Concurrent diseases

Concurrent diseases cause IR by variably causing receptor defects, post-receptor defects and secretion of counter-pregulatory hormones. This may result in either persistent or fluctuating IR and cause-and-effect with the diabetes may not be clear. If a concurrent disease is identified, it should be noted that it may not be the (sole) cause of difficult regulation; curative treatment may not be possible or well-defined; or successful treatment may not resolve receptor or post-receptor defects.

Diabetes increases the risk for bacterial or fungal infection, which in turn causes IR.

A common site of infection is the urinary tract. Urinalysis may not be diagnostic, so urine culture should be performed early in the investigation. Many diabetic cats will have concurrent periodontal disease. Dentistry should be considered and the effect on regulation noted.

If a cause of IR has not been identified during work-up, a therapeutic trial with antibiotics may be considered to treat sub-clinical infection.

Diabetic cats may have chronic pancreatitis or exocrine pancreatic neoplasia. Pancreatic lipase immunoreactivity and ultrasound examination are currently the best non-invasive tests for pancreatitis.

Unfortunately, treatment of chronic pancreatitis is not well-defined, but prednisolone has been recommended. It is not known if excision of pancreatic tumors will improve regulation — in one study concurrent pancreatic neoplasia had no effect on survival.

Diabetic cats may also have hepatic lipidosis and cholangiohepatitis. Ultrasound study may identify hepatic abnormalities; definitive diagnosis is by liver biopsy. Concurrent liver diseases should be treated using standard recommendations. Nutritional support is important to facilitate insulin therapy by minimizing the risk for hypoglycemia. Pancreatitis, hepatic lipidosis and cholangiohepatitis may be risk factors for ketoacidosis.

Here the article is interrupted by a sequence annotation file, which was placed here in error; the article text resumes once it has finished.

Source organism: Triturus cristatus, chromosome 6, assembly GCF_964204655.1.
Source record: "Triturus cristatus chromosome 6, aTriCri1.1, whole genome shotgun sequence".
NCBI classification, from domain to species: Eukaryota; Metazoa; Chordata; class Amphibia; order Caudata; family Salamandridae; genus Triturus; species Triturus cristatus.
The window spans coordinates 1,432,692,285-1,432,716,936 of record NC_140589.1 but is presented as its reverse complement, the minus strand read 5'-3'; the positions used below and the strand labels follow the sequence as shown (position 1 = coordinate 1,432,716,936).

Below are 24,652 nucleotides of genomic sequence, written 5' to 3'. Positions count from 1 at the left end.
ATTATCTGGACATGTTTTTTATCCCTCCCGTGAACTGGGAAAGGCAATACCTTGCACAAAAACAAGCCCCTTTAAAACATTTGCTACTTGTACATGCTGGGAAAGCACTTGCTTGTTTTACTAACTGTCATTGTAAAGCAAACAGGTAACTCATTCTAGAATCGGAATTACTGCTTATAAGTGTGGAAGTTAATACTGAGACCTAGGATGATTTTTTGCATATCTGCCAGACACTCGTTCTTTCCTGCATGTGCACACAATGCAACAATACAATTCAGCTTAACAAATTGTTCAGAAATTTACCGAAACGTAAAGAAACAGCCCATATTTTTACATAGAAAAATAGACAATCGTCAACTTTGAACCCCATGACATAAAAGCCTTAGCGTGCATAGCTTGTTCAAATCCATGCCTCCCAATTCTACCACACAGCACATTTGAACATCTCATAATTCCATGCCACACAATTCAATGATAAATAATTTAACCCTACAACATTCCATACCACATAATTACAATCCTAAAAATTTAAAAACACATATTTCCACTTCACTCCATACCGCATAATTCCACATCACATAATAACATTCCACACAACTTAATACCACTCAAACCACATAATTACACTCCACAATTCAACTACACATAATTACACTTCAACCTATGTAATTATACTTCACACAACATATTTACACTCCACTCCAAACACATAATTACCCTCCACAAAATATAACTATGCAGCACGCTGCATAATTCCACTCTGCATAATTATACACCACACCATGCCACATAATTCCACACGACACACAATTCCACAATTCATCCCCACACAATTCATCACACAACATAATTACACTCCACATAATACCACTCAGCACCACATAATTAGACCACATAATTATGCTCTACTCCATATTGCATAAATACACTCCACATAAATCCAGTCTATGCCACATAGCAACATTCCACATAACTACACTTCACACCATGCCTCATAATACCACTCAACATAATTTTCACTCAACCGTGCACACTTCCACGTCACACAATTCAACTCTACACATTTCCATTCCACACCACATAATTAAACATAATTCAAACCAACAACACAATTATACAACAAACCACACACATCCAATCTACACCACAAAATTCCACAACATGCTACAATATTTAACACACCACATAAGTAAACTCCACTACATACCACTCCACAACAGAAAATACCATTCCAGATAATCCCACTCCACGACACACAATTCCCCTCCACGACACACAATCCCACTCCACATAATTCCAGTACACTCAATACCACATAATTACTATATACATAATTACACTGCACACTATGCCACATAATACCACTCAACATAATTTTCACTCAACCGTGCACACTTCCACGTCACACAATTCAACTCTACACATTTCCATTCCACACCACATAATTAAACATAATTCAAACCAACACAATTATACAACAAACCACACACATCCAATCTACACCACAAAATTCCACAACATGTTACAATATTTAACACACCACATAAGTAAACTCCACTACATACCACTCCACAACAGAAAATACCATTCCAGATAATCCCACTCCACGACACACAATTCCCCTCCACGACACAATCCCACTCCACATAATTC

Inflammatory and infectious disorders unrelated to diabetes may occur. The former include asthma and inflammatory bowel disease, which should be confirmed by standard work-up. Poorly regulated cats at risk should be tested for feline leukemia virus and feline immunodeficiency virus.

Sub-clinical cardiomyopathy is an uncommon cause of poor regulation. Echocardiography may be considered if other causes of poor regulation have been ruled-out and/or there are signs of heart disease.

Diabetes may result in hypertension, which is a cause of cardiac hypertrophy. However, hypertension is usually mild, and if heart disease is diagnosed it is probably primary.

Other concurrent diseases are those common to mature and geriatric cats. Hyperthyroidism and chronic renal disease are most common; neoplasia may also occur.

Hyperthyroidism causes insulin resistance, but secondary diabetes is rare and the need for very high doses of insulin is uncommon. Treatment of hyperthyroidism does, however, reduce insulin doses and improves consistency of regulation. Fructosamine levels are lowered in hyperthyroid cats and this should be taken into account when using this value to assess regulation.

Dr. Hoskins is owner of Docu-Tech Services. He is a diplomate of the American College of Veterinary Internal Medicine with specialities in small animal pediatrics. He can be reached at (225) 955-3252, fax: (214) 242-2200 or e-mail:


Source: DVM360 MAGAZINE,